Young people are turning to botulinum toxin, fillers, peels and more to prevent signs of aging. But are they doing it for legitimate reasons or simply succumbing to marketing messaging and perceived pressure?
The American Academy of Facial Plastic and Reconstructive Surgery (AAFPRS) released news earlier this year that millennials are in the spotlight for their desire of “prejuvenation,” a term some use to describe patients who begin noninvasive beauty treatments sooner to prevent rather than later to correct the signs of aging.
Nearly three-quarters of facial plastic surgeons report seeing an increase in patients younger than 30, according to the 2018 AAFPRS annual member survey.
But does treating 20- and 30-year-olds really prevent aging? And is it safe?
Sabrina Fabi, M.D., a dermatologist in San Diego, says it’s more about treating the signs of aging that are actually occurring than it is about “prejuventating.”
“We start losing bone at age 25 and that bone loss becomes significant by 35. The reason people start to notice wrinkles — even though they’ve been frowning, laughing and lifting their foreheads all their lives — is because now every time they do that, the muscle doesn’t have bone to relax back onto. If you relax those muscles, then you’re able to minimize the appearance of lines and wrinkles,” Dr. Fabi says. “So, treating a 20- or 30-year-old is not inappropriate because they are already exhibiting the pathophysiologic signs of aging. It’s not that you’re pre-rejuvenating them, you’re treating them.”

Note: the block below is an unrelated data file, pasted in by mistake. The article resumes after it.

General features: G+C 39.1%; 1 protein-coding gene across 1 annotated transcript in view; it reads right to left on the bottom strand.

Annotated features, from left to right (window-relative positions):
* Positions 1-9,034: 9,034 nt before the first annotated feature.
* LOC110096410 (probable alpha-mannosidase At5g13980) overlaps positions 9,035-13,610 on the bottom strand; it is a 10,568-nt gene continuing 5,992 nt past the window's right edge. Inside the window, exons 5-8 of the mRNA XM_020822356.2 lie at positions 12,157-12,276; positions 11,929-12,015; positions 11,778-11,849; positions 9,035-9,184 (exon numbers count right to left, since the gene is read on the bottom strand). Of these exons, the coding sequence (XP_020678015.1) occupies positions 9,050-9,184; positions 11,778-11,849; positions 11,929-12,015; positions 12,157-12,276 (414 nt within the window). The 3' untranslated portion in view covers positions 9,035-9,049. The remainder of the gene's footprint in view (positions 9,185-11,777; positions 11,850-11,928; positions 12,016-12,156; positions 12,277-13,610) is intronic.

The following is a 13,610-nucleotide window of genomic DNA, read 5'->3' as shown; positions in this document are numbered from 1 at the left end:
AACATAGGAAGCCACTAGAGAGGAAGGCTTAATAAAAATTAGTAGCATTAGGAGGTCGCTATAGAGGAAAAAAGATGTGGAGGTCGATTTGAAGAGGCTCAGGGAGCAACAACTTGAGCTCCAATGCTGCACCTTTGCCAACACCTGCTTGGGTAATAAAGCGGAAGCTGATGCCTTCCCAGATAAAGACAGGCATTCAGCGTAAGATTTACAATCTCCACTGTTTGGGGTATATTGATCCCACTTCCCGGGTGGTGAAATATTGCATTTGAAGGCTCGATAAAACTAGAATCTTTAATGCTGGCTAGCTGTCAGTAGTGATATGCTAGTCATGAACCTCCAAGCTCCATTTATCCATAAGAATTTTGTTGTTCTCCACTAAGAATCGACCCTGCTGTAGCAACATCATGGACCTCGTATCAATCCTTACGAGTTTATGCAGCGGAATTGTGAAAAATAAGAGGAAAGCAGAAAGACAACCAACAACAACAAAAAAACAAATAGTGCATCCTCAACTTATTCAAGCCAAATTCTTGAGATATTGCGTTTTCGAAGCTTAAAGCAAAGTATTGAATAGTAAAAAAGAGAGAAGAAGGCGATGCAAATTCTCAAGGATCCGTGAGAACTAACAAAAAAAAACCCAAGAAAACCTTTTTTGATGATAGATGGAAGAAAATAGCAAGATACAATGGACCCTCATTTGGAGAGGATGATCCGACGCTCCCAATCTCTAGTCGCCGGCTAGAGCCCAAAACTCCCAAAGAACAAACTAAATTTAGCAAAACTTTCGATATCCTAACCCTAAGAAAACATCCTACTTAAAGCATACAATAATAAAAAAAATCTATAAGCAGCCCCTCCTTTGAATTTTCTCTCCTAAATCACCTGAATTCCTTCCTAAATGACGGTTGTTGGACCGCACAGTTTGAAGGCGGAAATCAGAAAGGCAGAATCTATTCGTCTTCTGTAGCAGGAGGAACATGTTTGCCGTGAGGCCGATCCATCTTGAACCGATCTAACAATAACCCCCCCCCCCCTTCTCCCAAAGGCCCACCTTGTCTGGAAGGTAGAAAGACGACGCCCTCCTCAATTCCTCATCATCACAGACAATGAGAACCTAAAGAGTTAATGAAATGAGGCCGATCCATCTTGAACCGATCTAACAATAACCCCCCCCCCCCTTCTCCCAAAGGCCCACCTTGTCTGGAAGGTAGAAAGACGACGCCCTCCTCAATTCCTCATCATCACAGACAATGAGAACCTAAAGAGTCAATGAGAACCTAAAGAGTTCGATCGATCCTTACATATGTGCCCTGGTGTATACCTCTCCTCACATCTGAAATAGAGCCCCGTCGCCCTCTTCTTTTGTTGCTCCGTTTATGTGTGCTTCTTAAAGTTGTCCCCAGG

There is evidence to suggest treating facial muscles that create significant lines with movement early might help people look younger as they age, according to Dr. Fabi, who was among the authors of a long-term study looking at patients whose glabellar lines were treated with onabotulinumtoxinA injections for an average 9.1 years.1
“Among the 89.7% of patients who reported looking younger, the mean perceived age was 6.9 years younger,” according to the paper.
Prejuvenation is a term that’s being used for younger patients looking to prevent sun spots, wrinkles and skin sagging, according to dermatologist Noelani González, M.D., director of Cosmetic Dermatology-Mount Sinai West.
“We are seeing a trend where these services are being marketed to younger patients, starting with skincare including sun protection, antioxidants and retinoids, and ranging to the early use of neuromodulators, fillers and fractional resurfacing in their late 20s to early 30s, such as the non-ablative fractional resurfacing Clear and Brilliant [Solta Medical] laser, which is a favorite of mine for younger patients looking to improve their skin's texture, tone and give it an overall nice glow,” Dr. González says.
Drs. González, Langsdon and Zeichner report no relevant disclosurfes. Dr. Fabi is a consultant, speaker, trainer and investigator for Allergan, Galderma, Merz, Valeant, Revance, Evolus and other companies.
1. Trindade de almeida A, Carruthers J, Cox SE, Goldman MP, Wheeler S, Gallagher CJ. Patient satisfaction and safety with aesthetic onabotulinumtoxinA after at least 5 years: a retrospective cross-sectional analysis of 4,402 glabellar treatments. Dermatol Surg. 2015;41 Suppl 1:S19-28.
2. Rivkin A, Binder WJ. Long-term effects of onabotulinumtoxinA on facial lines: a 19-year experience of identical twins. Dermatol Surg. 2015;41 Suppl 1:S64-6.
3. 1. Bonati L, Fabi S. Treating the Young Aesthetic Patient: Evidence-Based Recommendations. J Drugs Dermatol. 2017;16(6 Suppl):s81-83.